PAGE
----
Max walked in the door ten minutes early. He was still very tender, but the refreshing breakfast and walk over did wonders for him. He did some research on historical customs and cultural roles until it was time. When he went to the main gallery, there was evidence of Dr. Floyd having been in already. He had at least powered things up and left his brown coffee mug on the desk. Max stayed standing and looked at some of the preliminary reports on the screen.
Dr. Floyd walked in on the dot. “More with the same settings for a bit, then we’ll try something new.”
Max made his way to the chair and its web of thick cords. The moment he sat, Dr. Floyd hit the switch. The familiar soapy vertigo took him. He landed in an alley at dusk, took his bearings and snuck into an alcove. Within ten minutes, he was wrapped in a stolen dress from an upper apartment’s clothes line, and was tying the bonnet in place. He recognized the streets. He made his way back towards the castle. When a colorful horse-drawn cart was lumbering towards it on two wheels, he thought he’d try secreting himself aboard.
Inside the wagon, he found a few dozen marionettes jostling back and forth and a blanket to hide under. The guards only peeked in from the door before clearing the cart for entrance to the castle. Max waited until things were stopped and quiet for a few minutes before moving out.
Max was determined to see the lady of freckles. He snuck out into some shadows and found the servant’s entrances. He found himself near the kitchens. He found a basket with some bread under a white cloth and made off with it. When he was in a long upper corridor, he practiced his curtsies. When he felt them coming natural and smooth, he pressed on.
The tower was easy to see, but finding the right halls to reach it proved a bit of a challenge. He took his time and made sure to act purposeful to avoid being questioned. A few passed by him, but he kept his bonnet down and his eyes lowered to show respect. More and more connecting halls and servant’s stairs came and went, but the Tower grew steadily closer. A few times a rather important looking person came blustering by, and Max felt they warranted a full pause, hands clasped on his basket. When they passed, he felt his heart beat relax.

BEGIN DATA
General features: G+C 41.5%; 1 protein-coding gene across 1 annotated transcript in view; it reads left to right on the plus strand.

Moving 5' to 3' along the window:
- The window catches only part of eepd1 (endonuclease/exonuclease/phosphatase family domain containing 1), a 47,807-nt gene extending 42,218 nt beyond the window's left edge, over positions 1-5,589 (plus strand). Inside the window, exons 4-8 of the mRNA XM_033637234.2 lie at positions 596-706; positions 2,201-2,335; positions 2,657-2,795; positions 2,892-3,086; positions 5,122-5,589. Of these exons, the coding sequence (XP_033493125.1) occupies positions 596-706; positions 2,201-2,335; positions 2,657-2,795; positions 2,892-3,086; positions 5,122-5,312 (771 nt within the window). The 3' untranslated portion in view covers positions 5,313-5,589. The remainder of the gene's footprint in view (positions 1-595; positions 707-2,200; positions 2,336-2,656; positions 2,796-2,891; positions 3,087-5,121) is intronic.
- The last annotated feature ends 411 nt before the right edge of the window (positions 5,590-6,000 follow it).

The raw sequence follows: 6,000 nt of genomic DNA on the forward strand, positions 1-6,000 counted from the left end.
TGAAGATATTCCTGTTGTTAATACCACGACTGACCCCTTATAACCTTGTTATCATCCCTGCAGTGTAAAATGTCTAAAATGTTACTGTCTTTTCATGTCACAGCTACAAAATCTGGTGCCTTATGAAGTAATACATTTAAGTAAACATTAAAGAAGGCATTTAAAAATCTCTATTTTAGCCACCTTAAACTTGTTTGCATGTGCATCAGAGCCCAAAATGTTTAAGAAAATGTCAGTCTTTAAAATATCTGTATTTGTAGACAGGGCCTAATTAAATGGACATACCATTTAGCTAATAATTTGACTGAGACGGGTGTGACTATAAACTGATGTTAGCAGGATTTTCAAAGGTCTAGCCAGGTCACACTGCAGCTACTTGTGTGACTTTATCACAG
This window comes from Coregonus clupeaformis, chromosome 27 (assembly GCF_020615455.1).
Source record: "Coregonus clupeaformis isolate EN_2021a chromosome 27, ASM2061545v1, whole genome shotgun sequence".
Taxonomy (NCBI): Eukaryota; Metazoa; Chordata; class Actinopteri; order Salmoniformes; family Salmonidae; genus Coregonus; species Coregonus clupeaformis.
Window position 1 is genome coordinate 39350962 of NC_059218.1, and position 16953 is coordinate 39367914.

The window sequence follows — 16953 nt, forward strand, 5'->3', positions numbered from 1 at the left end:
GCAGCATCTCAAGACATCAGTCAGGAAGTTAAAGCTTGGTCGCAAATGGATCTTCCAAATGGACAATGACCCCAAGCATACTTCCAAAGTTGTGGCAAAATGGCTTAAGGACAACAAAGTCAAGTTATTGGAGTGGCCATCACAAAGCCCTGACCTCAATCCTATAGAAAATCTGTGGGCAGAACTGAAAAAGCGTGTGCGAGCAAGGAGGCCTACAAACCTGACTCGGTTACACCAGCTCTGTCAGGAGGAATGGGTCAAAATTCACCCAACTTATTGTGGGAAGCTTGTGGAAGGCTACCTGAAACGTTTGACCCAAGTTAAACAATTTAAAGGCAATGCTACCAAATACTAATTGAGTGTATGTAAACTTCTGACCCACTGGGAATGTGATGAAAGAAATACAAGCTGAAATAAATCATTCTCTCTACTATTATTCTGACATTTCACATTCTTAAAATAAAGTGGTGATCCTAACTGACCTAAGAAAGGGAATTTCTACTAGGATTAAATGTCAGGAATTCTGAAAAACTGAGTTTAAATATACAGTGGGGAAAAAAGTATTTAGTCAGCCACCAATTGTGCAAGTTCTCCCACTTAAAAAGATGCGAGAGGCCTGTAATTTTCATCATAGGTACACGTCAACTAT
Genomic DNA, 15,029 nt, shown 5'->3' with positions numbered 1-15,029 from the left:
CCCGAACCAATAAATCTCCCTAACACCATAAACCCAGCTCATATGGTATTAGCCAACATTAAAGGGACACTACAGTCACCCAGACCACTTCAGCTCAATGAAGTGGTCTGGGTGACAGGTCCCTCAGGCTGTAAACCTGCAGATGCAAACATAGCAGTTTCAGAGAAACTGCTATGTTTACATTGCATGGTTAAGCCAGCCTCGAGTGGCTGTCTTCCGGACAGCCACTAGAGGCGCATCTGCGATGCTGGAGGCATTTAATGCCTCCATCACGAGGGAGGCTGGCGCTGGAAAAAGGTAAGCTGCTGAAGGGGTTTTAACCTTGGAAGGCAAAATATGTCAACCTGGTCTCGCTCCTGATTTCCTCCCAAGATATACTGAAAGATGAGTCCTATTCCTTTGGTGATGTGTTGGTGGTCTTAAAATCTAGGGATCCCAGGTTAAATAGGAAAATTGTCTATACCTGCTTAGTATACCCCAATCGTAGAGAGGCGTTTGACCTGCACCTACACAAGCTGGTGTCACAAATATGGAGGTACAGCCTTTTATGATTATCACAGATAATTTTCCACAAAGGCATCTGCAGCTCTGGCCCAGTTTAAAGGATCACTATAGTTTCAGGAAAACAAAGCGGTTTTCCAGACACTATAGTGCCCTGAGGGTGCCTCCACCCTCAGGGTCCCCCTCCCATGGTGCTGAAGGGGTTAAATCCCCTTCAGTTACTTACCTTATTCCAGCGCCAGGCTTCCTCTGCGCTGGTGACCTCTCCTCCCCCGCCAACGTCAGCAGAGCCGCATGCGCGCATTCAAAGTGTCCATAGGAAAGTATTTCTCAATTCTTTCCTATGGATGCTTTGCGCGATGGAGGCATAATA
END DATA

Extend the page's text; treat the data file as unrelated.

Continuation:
When he got to the Tower itself, a guard stood in his way, but his question sounded more like a formality, “State your business.”
Max held up his basket, and pulled the cloth back to let the bread peek out.
“Alright, be on your way.”
Max moved up to the familiar stairs he’d seen before. Outside her door a very bored and half asleep guard sat in a chair. Max pulled a bread loaf out and offered it to him. The guard smiled and accepted it. Max knocked twice and opened the door as if it were the most normal thing in the world.
He was in luck. She sat at her desk lighting a candle to ward off the lengthening shadows, her back towards him. At the sound of the door, she turned. Max had no clue what to do next. He slowly walked up to her and offered her the last loaf in the basket.
“No, but thanks.”
Max put the loaf back in the basket and straightened the cloth.
She lit her candle and sorted some of her writings. She looked back over her shoulder. “Are you waiting for something?”
Max was enjoying how little her attire matched what his research had said princesses should dress like. Her dark mass of hair was pulled back into a long clasp of some kind, the end of it easily past her shoulder blades. Her dress itself seemed more like a well-to-do merchant’s wife than anything for a formal occasion. The mildly decorated collar stood up off her shoulders and touched her chin. From there, the triangle of her face was in shadows and only the gleam of the whites of her mildly annoyed eyes could be seen.
Her curiosity seemed to get the better of her. She shifted and turned her body to face him. The modest bodice had some vertical ribbing and ended at the very shallow v-neck line and the simple broach that seemed to hold things together there. “You seem familiar, but not somehow.”
The smell of the fresh bread in the basket got the better of him. Max pulled the loaf out and tore a piece off. He didn’t realize his mistake until it had vanished into his mouth. The lines from his research came back to him about servants and their placement around the edges of the dinner guests, not invited to join in the eating regardless of how hungry they may be.
She chuckled. “So you made it through a fire of some kind, I see. Were you the one in the sailor’s suit last night?”
Max nodded. His legs itched to bolt before she could call the guards, like she had that first time.
“That blast should have finished you off, yet here you are.”
Max shrugged and smiled. He pulled the bonnet off and did his best curtsy, head bowed and arms out.
Then the soapy sensation took him.